Mike Sammartano and Evan Madin

Sean Adams/WCBS 880

Stories From Main Street: Podcast Goes Live From Mamaroneck High School

March 03, 2019 - 4:00 pm
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MAMARONECK, N.Y. (WCBS 880) — How many high school students can say they’ve helped to create a podcast?

The answer is: not many. But, at Mamaroneck High School, one group of journalism students has done just that.

Taking after the public radio organization NPR, the students launched Mamaroneck Public Radio in January 2019 with the help of Evan Madin, who teaches journalism and English at the high school.

“I think that this medium is developing so fast now that the kids want something that's not only authentic but real and audio is exploding with the advent of iTunes and the iPhone, but also this new medium of sound is very exciting to students,” he tells WCBS 880’s Sean Adams. “There's something about sound that's very human, that kids love, and they love to capture it and edit it and then talk about it and dissected it.”

Rumors of the demise of radio have been greatly exaggerated for decades, and this week’s Stories from Main Street, Adams tells us: the internet didn't kill radio, it actually provided a new platform for audio content.

Now, it seems as if there’s a podcast for everything, and to those who are new to the world of podcasts, it can be daunting.

But, to ease students into the world of sound, Madin told them to listen to as many as possible.

“They came in and said, ‘I've never had an experience like that before,’” he says.

One thing was clear to Madin: He wanted his students to engage in serious journalism and to explore beyond the parochial concerns within their school walls.

So, he decided to take them out of their comfort zone on a four-day trip to West Virginia last November, where he tasked them with interviewing local residents and investigating story topics of their choice.

“Initially, West Virginia seems just as foreign as I had imagined. I knew I was in New York anymore. The streets were relatively quiet, the chain shops and restaurants seemed low on activity,” one student said.

Their research would later spark MPR’s first podcast, “The Discourse.”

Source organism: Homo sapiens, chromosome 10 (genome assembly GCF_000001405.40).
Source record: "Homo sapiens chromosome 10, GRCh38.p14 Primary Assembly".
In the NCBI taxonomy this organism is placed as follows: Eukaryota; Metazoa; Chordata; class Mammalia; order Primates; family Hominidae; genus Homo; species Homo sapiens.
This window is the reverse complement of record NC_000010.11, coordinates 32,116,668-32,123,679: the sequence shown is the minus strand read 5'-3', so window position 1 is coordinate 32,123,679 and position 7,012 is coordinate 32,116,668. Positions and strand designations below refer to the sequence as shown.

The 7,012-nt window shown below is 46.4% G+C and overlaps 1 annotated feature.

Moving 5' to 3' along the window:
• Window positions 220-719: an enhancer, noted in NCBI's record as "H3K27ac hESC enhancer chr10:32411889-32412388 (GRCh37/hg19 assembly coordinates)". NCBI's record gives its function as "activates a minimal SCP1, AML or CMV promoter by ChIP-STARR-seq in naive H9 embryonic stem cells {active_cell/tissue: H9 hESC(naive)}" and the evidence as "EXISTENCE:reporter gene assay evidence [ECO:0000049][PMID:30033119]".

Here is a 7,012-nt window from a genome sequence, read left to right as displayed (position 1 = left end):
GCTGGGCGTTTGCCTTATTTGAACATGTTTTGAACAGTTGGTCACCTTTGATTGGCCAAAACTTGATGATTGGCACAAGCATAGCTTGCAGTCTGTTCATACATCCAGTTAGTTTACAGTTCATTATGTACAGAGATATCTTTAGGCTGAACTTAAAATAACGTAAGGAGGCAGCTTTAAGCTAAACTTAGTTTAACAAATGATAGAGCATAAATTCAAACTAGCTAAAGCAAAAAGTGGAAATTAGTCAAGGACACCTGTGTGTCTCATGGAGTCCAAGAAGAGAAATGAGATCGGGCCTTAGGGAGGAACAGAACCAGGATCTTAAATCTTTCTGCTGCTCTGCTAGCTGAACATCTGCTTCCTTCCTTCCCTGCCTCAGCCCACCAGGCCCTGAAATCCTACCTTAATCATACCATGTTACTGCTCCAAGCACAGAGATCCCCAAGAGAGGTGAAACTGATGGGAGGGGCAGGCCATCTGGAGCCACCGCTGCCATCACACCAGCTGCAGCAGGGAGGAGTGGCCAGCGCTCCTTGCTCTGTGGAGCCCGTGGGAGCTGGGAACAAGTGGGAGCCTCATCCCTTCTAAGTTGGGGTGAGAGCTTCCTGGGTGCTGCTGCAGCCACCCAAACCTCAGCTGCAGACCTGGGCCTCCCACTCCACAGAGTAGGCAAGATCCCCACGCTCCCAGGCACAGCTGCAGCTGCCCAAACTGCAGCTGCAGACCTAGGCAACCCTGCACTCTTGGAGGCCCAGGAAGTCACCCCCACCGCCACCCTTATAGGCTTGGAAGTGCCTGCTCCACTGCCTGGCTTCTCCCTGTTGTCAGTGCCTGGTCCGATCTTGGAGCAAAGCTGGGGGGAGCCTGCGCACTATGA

“When they got to school, they did some more reading and found themselves having a lot of deep conversations about pretty much every topic you could imagine around the region. Some students gravitated towards the politics of the region others towards issues like the opioid crisis, obesity, health issues, education, coal and energy issues, poverty,” explained technology coach Mike Sammartano.

He believes their trip to West Virginia provided so much more than just a lesson in how to be a reporter.

"One of the greatest takeaways that they had from this experience: the ability to see people suffering and empathize with them and feel for them and to get over the initial fear and be able to just hear them,” Sammartano said.

But before the stories could be told, the students needed to learn the basics, including interviewing skills, story telling and the digital aspects of audio editing. Not the mention, the students would need a space to record.

Two seniors assembled a studio right in the high school, in what used to be a faculty bathroom.

They covered the walls floor to ceiling with black foam soundproofing, installed an interview table, microphones and recording equipment, all while another group of students headed out of New York to begin their projects.

Talking with Adams, one student explained her in-depth look at racism in the judicial system and here experience with interviewing a local judge who served in an area that’s often labeled as “hillbilly country.”

Another tells Adams that he looked at the differences between the culture he grew to know in Westchester County in comparison to the rural towns of West Virginia.

He says that with a background in video, the most important thing he learned was using his words to “paint the picture for the audience.”

“It was really eye opening. I know that's like a pretty generic term, but just being outside of the large bubble that I live in was definitely like a great experience because someone my age doesn't really get to spend a lot of time outside, you know, the town that they live in and seeing how other kids and other people live with definitely really interesting,” he said.

And Madin isn’t done yet, he has a lot planned for his podcast course.

“Chappaqua schools just contacted us and asked us similarly they want to build their own studio and they asked us what the process was like and we're thrilled— I mean, imagine if we created a consortium of Westchester schools that do podcasts, then I think we were on to something really interesting for kids,” Madin said. “Imagine if our students provided the news, like people depended on us— that, to me, is the most authentic thing I think we can do for these kids.”